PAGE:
Most people have a family physician. Many, especially business owners, also have an accountant and an attorney. Fewer, however, have financial planners. Some of the reasons they give include:
• I am not sure what a financial planner does.
• I don’t know how to find a competent financial planner.
• I don’t have enough money to need financial planning.
• I can or should be able to do my own financial planning.
• I don’t want to give up control of my financial affairs.
• I will not receive value for my money.
• I can’t afford a financial planner.
Most of these reasons can be summed up this way: “I don’t think I would get sufficient value for what I would have to pay a financial planner.”
This is certainly a valid concern. Some of it stems from a lack of knowledge about what a financial planner does.
A common misunderstanding is that financial planners only manage investments. Many people believe they can and should do this themselves. Certainly, there are countless websites, software programs, and books that will tell you how to wisely save, invest, and spend your money. Most people, however, would rather spend their time doing what they love or want to do instead of becoming investment specialists.
In addition, investing is only one aspect of financial planning. True financial planners work with clients in seven areas: retirement planning, investments, estate planning, tax strategies, asset protection, cash flow planning, and financial coaching. Very few people are competent at addressing all these issues, any more than most people can be their own physicians.
Another legitimate fear is that the planner will not be competent. This is particularly a concern because anyone can use the term “financial planner” regardless of whether they are actually engaged in financial planning. To represent yourself as a lawyer, physician, or therapist without holding the appropriate licenses is a crime. That is not the case with financial planning.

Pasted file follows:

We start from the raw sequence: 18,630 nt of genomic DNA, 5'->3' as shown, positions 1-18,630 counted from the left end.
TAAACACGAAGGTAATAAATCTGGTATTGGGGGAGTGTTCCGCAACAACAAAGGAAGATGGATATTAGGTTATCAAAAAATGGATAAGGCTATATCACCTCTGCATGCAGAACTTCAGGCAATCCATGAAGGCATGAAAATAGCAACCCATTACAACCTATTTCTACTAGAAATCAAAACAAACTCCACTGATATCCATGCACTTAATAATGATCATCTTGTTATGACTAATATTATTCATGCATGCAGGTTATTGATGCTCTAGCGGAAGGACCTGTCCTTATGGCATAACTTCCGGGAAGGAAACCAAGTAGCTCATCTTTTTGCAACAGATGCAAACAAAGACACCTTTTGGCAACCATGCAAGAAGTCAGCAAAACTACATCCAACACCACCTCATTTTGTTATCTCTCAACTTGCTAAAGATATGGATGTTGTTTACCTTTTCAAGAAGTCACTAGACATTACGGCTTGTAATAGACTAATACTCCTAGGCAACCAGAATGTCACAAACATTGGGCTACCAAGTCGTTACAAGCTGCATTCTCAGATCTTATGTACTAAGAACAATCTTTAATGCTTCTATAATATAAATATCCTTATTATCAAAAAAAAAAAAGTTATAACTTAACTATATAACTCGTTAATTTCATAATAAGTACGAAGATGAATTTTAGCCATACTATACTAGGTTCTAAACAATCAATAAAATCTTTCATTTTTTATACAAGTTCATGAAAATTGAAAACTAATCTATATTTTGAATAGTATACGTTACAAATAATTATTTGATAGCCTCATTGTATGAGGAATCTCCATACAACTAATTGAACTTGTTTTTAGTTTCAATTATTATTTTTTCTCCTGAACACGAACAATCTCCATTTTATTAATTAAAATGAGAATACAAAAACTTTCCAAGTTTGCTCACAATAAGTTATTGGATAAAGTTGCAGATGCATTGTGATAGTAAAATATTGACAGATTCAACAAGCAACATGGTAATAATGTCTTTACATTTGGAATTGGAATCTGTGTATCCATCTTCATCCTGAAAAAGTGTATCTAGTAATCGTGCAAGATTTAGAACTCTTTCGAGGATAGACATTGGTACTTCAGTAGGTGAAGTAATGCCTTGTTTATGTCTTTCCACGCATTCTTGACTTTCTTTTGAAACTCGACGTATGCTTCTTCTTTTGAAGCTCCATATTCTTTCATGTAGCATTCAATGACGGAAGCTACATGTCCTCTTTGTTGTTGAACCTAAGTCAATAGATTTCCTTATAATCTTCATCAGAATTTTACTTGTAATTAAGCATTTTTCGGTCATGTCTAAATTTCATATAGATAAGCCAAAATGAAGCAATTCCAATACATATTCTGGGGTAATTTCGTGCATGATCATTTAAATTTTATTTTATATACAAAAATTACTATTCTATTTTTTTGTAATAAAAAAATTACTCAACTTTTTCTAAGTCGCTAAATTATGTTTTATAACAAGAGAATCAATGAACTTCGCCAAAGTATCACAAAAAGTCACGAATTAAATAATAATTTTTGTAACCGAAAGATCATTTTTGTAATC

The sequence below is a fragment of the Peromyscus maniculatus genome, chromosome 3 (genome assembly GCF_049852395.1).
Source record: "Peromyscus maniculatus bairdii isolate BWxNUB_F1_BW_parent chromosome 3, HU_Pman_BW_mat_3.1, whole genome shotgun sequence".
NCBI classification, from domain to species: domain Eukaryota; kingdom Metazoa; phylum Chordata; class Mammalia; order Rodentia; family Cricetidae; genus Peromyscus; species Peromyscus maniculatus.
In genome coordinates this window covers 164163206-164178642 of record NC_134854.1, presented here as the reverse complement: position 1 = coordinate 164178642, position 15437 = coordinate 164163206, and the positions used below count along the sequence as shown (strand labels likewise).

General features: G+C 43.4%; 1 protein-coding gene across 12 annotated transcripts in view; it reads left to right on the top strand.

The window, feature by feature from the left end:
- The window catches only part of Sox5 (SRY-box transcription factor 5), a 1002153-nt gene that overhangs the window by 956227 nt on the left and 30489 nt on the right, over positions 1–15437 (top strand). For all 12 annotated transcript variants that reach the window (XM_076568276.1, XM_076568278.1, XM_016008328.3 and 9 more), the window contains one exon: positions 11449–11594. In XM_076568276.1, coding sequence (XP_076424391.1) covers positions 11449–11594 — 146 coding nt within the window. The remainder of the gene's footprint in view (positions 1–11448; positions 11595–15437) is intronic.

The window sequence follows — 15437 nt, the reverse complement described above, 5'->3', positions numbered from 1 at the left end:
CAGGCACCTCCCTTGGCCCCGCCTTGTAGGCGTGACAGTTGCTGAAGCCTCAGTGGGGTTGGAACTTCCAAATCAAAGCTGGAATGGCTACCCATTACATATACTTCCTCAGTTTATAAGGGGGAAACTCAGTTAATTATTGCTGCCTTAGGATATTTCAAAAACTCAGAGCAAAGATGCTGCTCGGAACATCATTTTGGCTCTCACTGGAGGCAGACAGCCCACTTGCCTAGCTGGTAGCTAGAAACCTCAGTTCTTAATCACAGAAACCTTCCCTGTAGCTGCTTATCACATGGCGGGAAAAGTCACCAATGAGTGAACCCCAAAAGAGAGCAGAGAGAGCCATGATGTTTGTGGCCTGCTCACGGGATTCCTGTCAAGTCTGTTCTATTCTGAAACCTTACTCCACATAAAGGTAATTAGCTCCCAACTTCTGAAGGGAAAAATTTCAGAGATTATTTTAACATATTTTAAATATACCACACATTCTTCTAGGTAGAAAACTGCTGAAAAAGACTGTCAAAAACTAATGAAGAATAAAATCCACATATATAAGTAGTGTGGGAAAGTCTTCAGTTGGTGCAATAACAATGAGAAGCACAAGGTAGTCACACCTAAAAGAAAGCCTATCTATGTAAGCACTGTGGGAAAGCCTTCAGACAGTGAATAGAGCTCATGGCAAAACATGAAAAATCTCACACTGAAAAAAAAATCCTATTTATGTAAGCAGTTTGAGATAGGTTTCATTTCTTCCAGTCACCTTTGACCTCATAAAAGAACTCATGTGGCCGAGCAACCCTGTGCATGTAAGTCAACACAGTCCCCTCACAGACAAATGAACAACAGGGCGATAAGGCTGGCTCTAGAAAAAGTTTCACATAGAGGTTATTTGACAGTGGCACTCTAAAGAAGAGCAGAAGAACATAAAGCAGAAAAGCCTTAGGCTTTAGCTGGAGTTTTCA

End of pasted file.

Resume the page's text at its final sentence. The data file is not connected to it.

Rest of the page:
Finding a competent planner, therefore, requires some research. One criteria is to look for the CFP® designation, your assurance that the planner has completed the courses required for national certification. This is no guarantee that you’ve found a practicing financial planner, but is at least an indication of a certain level of training.
A second suggestion is to ask for references from friends who may have financial planners, from attorneys, or from accountants who do not also offer financial planning services. Internet sources include the National Association of Personal Financial Advisors (www.napfa.org) and the Financial Planning Association (www.fpanet.org).
A crucial question to ask as you interview planners is how they are compensated. My bias is toward fee-only planners, who earn their income from direct fees to clients rather than through commissions on investment or insurance products they sell. This means they will make investment decisions based on the best potential return for you, not the best immediate return for themselves.
Good financial planning, like many other professional services, costs money, at least initially. It means laying bare your financial soul, which is harder for many people than physically undressing for their doctors. It means working in partnership with your spouse. It requires your commitment to collaborate with the financial planner.
Making such a commitment can be a wise long-term investment, in much the same way regular visits to your doctor can help maintain your health. The purpose of financial planning is to help you identify your life goals, then manage your resources in the best way to help you reach those goals. This goes far beyond helping you achieve financial success. It can help you to lead a more satisfying and fulfilling life.